Original Source - The News & Observer: http://www.newsobserver.com/news/story/653136.html
Centenarian stayed active with her hands and her mind
Andrea Weigl, Staff Writer
When Olga Wilsberg was born, William McKinley was president. In her 108 years, she saw 18 other U.S presidents take office.
But if Wilsberg knew the secret to a long life and a sharp mind, she never shared it.
"I don't know why. I'm just hanging on," she said three years ago in an interview with her hometown paper, The Daily Reflector in Greenville, N.C.
Wilsberg died June 12.
Her family credits her active lifestyle -- one that involved baking, sewing, card playing, reading, daily walks and exercise for most of her 100-plus years. She didn't smoke and only occasionally drank a glass of wine or the half a glass of beer that she preferred when eating pizza.
"My mother's mind, up to the day she died, was perfect," said her son, Harold Wilsberg, 83, of Mattituck, N.Y. "She could remember everything."
Her granddaughter agreed. "She was alert until the end," said Sharon Cummings of Raleigh.
Olga Wilsberg was born in Greenport, a town on Long Island, N.Y. She was the second youngest of nine children. One of her earliest memories was being hit by a car at the age 6 or 7. She remembered lying under the car after being hit and looking up to see the brass kerosene lamps that served as headlights, according to Cummings.
She graduated from the eighth grade. At the age of 21, she married Ernest Wilsberg and moved 13 miles down the road to Mattituck, N.Y. They had two sons and a daughter.
Life in the Great Depression
Her relatives say she was a product of her times. She learned to be frugal, a habit held over from raising a family during the Depression. Her husband worked as an engineer on yachts and traveled to Florida for months at a time. She often was left alone to raise their children, especially during the winter.
She made friends with the local farmers who would let her pick berries and beans left on the vine. She would can the fruits and vegetables and stock her pantry with them. One day when a nor'easter blew a load of scallops onto the beach, she filled pillowcases with them and then called her neighbors to do the same.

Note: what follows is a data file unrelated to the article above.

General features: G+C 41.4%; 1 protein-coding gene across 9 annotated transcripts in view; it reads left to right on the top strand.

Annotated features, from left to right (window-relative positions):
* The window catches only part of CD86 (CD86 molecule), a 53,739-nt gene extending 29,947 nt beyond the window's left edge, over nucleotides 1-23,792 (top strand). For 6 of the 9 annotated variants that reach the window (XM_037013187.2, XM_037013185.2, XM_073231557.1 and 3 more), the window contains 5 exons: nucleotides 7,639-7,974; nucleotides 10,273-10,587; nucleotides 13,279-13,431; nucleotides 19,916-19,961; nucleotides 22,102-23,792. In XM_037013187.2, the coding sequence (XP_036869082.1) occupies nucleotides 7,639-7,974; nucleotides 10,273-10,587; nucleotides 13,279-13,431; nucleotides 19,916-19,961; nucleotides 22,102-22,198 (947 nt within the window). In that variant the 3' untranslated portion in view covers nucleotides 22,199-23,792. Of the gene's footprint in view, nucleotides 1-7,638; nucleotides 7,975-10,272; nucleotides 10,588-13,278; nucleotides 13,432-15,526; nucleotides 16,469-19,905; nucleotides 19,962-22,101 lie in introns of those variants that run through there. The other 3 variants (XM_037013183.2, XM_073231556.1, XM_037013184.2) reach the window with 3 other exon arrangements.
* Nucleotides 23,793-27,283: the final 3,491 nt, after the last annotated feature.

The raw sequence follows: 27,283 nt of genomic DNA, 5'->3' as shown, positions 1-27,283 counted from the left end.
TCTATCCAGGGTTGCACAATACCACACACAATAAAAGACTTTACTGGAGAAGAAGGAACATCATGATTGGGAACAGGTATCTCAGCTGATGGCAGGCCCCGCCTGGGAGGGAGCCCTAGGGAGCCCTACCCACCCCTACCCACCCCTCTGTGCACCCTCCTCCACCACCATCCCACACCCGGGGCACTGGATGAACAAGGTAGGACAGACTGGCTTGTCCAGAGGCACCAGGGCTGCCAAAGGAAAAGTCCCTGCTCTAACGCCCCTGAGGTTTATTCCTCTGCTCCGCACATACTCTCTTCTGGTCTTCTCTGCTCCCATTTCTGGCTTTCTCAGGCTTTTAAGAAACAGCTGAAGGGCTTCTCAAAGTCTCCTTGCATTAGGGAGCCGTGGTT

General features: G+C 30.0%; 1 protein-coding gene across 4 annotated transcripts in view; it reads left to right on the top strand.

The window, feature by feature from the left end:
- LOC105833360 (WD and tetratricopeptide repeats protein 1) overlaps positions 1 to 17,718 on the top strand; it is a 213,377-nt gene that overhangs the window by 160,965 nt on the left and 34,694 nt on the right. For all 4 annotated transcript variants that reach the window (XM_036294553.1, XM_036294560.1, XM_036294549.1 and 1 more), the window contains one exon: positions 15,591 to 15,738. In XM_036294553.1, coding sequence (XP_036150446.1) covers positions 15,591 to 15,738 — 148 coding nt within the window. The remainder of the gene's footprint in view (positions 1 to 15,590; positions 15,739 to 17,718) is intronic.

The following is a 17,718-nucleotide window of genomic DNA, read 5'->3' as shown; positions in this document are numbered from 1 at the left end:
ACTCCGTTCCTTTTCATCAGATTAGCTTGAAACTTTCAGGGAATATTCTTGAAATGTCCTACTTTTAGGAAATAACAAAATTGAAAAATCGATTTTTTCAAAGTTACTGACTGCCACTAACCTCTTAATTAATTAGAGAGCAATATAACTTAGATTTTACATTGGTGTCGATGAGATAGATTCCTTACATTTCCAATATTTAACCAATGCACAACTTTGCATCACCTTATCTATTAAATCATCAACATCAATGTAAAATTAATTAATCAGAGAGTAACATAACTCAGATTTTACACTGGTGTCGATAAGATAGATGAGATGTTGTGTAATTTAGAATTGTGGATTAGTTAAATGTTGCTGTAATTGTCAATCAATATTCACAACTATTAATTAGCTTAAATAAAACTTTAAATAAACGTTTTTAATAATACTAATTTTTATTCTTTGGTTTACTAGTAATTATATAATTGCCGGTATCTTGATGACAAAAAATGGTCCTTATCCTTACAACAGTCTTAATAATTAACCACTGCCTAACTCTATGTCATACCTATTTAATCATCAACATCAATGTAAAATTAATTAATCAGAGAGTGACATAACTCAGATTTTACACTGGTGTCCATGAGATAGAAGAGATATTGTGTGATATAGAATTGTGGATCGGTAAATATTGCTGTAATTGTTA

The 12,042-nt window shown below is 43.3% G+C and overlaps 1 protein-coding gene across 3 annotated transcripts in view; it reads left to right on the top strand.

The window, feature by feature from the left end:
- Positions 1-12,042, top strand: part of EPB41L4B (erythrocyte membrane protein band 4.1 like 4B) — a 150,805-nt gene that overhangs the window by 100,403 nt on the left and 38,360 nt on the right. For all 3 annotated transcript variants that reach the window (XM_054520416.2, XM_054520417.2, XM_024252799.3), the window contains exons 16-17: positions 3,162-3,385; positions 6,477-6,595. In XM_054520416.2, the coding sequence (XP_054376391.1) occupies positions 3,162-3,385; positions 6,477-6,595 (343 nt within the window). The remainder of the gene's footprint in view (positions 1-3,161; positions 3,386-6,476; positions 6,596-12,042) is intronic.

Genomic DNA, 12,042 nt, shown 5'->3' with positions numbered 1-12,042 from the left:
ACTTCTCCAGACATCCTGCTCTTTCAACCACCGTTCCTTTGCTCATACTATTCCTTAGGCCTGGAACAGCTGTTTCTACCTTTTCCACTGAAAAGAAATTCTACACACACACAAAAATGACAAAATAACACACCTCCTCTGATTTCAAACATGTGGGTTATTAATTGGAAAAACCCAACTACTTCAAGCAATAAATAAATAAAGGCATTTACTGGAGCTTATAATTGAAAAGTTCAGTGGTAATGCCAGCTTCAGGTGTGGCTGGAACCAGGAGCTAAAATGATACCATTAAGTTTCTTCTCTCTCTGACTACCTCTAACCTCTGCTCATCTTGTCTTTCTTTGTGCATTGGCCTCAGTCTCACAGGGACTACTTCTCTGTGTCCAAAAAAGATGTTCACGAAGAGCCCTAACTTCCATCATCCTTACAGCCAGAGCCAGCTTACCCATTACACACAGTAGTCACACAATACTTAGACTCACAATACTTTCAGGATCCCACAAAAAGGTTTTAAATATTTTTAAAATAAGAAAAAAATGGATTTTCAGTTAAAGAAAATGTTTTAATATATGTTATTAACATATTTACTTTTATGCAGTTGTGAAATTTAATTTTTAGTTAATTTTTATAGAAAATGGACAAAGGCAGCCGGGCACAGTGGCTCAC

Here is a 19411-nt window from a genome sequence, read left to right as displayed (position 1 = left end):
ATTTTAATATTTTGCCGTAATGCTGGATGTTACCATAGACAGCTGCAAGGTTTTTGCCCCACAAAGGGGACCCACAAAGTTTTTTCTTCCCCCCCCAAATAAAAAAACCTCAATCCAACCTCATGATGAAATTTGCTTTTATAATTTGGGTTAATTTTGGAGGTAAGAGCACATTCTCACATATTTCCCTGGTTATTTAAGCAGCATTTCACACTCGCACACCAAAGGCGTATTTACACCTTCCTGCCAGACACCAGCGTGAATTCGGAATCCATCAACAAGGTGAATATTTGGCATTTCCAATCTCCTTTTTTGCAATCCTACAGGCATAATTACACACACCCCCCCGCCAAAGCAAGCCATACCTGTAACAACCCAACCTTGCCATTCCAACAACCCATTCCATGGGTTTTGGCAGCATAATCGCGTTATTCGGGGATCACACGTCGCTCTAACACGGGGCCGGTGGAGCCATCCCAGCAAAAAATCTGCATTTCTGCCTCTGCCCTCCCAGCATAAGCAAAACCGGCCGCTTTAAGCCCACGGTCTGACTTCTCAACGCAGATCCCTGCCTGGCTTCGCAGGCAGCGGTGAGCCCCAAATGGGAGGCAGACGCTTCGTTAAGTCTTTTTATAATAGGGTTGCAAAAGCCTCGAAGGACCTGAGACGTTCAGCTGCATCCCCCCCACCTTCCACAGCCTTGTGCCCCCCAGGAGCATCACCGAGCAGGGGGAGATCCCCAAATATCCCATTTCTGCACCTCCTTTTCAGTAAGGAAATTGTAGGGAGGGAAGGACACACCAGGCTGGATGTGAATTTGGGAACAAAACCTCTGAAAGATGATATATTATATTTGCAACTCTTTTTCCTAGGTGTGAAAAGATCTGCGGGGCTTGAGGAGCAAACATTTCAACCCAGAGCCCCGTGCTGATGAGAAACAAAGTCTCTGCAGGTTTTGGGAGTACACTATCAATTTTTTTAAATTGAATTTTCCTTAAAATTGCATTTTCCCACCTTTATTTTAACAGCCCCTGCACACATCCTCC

In the summer, she would rent rooms to tourists for $12 a week. Her children would sleep on the back porch to make room for boarders.
"Those were tough times in the early 1930s," said her daughter, Doris Jenkins of Greenville.
Wilsberg and her husband eventually bought a house in Florida and split their time between the Northeast and the South. In the 1980s, they came to live with Jenkins in North Carolina. In 1985, Wilsberg's husband, who also lived to the century mark, died. Afterward, the mother and daughter settled into life together in Greenville.
Sharon Cummings recalls her grandmother, who also was known as "Gram," as an active woman. She was constantly baking, knitting baby clothes, crocheting and quilting. She played a mean hand of gin rummy and spades. She devoured books from the library. She had her hair rolled and curled.
Cummings said her grandmother also was prone to speak her mind.
"She was not just passive, sitting in her chair," Cummings said. "She was telling me how to raise my children whether I wanted to know or not."
Wilsberg stayed in excellent health. She told The Daily Reflector that she didn't even take aspirin. She lived with her daughter until she was 106. After her death on June 12, Cummings, her granddaughter, said the hospice workers told her, "Her mind was still there. Her body just gave up."
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Olga Wilsberg was married to her husband, Ernest, for 66 years until he died in 1985. She is survived by two sons, Ernest Wilsberg and Harold Wilsberg, both of Mattituck, N.Y.; a daughter, Doris Jenkins of Greenville; nine grandchildren; 15 great-grandchildren; and four great-great grandchildren.
Staff writer Andrea Weigl can be reached at 829-4848 or firstname.lastname@example.org.
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